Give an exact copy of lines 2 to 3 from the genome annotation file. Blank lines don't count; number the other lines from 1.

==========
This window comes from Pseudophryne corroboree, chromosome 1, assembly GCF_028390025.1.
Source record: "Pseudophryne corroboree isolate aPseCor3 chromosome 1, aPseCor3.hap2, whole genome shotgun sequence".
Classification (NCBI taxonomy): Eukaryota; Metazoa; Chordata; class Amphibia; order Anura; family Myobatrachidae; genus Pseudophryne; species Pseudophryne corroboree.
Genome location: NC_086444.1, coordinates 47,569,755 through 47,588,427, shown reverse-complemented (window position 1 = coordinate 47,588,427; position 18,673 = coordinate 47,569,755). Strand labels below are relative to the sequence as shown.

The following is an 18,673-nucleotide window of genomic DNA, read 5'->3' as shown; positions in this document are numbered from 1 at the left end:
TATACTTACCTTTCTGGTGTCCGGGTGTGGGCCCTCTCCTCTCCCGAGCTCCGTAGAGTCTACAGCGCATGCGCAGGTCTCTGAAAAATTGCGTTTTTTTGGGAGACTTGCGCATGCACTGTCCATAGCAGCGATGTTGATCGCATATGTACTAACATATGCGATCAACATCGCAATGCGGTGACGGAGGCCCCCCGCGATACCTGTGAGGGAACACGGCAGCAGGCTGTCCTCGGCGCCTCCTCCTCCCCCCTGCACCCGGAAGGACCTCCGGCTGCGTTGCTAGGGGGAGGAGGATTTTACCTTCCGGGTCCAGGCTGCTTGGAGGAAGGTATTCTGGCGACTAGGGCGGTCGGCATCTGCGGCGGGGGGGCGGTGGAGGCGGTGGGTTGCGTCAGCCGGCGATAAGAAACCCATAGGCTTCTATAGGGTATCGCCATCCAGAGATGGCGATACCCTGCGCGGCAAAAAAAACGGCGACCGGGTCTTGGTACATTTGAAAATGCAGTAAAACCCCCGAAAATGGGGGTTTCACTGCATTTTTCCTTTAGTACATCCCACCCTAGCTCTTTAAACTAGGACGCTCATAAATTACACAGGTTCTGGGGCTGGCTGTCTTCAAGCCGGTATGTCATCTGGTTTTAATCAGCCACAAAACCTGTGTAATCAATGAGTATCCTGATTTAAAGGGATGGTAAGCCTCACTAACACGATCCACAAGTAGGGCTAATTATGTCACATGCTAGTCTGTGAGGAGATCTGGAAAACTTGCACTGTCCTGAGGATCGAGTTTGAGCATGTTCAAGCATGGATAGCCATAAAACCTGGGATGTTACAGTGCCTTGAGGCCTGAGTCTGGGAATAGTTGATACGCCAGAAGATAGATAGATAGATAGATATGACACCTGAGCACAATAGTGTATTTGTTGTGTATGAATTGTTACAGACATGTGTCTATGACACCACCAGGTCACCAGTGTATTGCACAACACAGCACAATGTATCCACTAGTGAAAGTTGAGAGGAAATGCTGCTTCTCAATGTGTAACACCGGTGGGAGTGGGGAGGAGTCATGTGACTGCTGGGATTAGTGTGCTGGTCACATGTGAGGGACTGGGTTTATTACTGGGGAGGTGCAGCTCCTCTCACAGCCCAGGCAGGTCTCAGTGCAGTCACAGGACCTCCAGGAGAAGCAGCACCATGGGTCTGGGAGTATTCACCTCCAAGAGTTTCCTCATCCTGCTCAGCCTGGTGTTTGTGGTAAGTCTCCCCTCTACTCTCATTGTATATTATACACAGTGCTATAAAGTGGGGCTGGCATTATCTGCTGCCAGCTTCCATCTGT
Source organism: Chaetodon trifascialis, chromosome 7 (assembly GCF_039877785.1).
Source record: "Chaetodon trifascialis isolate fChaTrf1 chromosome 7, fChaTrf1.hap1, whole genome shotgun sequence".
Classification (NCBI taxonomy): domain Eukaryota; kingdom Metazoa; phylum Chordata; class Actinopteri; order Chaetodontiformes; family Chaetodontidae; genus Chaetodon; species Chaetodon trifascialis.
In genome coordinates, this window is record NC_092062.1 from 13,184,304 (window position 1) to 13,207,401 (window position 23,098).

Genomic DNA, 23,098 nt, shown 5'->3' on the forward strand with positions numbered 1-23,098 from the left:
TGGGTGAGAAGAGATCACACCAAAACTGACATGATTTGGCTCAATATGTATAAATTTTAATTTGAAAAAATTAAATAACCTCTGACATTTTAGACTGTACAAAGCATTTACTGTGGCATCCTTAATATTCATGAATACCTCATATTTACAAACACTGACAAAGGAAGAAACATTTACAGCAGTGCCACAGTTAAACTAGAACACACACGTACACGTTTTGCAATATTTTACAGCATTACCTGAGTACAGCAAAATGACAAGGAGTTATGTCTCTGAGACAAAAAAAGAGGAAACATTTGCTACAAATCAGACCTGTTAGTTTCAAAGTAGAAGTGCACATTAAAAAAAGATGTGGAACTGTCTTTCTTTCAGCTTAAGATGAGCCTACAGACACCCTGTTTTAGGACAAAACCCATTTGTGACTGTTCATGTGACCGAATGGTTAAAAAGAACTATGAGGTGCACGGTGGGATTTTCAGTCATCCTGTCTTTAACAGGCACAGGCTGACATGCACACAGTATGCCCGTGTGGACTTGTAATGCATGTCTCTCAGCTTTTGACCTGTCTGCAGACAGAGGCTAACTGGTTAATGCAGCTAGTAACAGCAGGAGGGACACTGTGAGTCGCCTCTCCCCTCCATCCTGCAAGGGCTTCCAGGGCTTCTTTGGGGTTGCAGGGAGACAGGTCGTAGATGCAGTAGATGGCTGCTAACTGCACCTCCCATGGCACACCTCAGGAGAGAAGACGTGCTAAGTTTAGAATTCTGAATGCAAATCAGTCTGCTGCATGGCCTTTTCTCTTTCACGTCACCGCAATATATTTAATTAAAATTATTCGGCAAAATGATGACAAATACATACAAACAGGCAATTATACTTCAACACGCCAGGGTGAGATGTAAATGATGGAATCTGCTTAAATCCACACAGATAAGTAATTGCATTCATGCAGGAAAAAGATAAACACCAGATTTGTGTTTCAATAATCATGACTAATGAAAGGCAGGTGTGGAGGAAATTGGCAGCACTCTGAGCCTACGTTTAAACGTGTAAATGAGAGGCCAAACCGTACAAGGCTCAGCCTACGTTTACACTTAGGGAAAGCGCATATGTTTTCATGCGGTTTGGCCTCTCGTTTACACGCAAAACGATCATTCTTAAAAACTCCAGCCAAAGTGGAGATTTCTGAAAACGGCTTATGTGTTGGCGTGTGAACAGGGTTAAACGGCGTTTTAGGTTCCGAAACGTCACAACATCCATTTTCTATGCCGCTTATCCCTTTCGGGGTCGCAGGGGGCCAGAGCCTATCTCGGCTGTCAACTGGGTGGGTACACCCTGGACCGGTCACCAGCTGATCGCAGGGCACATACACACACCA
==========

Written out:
Source record: "Pseudophryne corroboree isolate aPseCor3 chromosome 1, aPseCor3.hap2, whole genome shotgun sequence".
Classification (NCBI taxonomy): Eukaryota; Metazoa; Chordata; class Amphibia; order Anura; family Myobatrachidae; genus Pseudophryne; species Pseudophryne corroboree.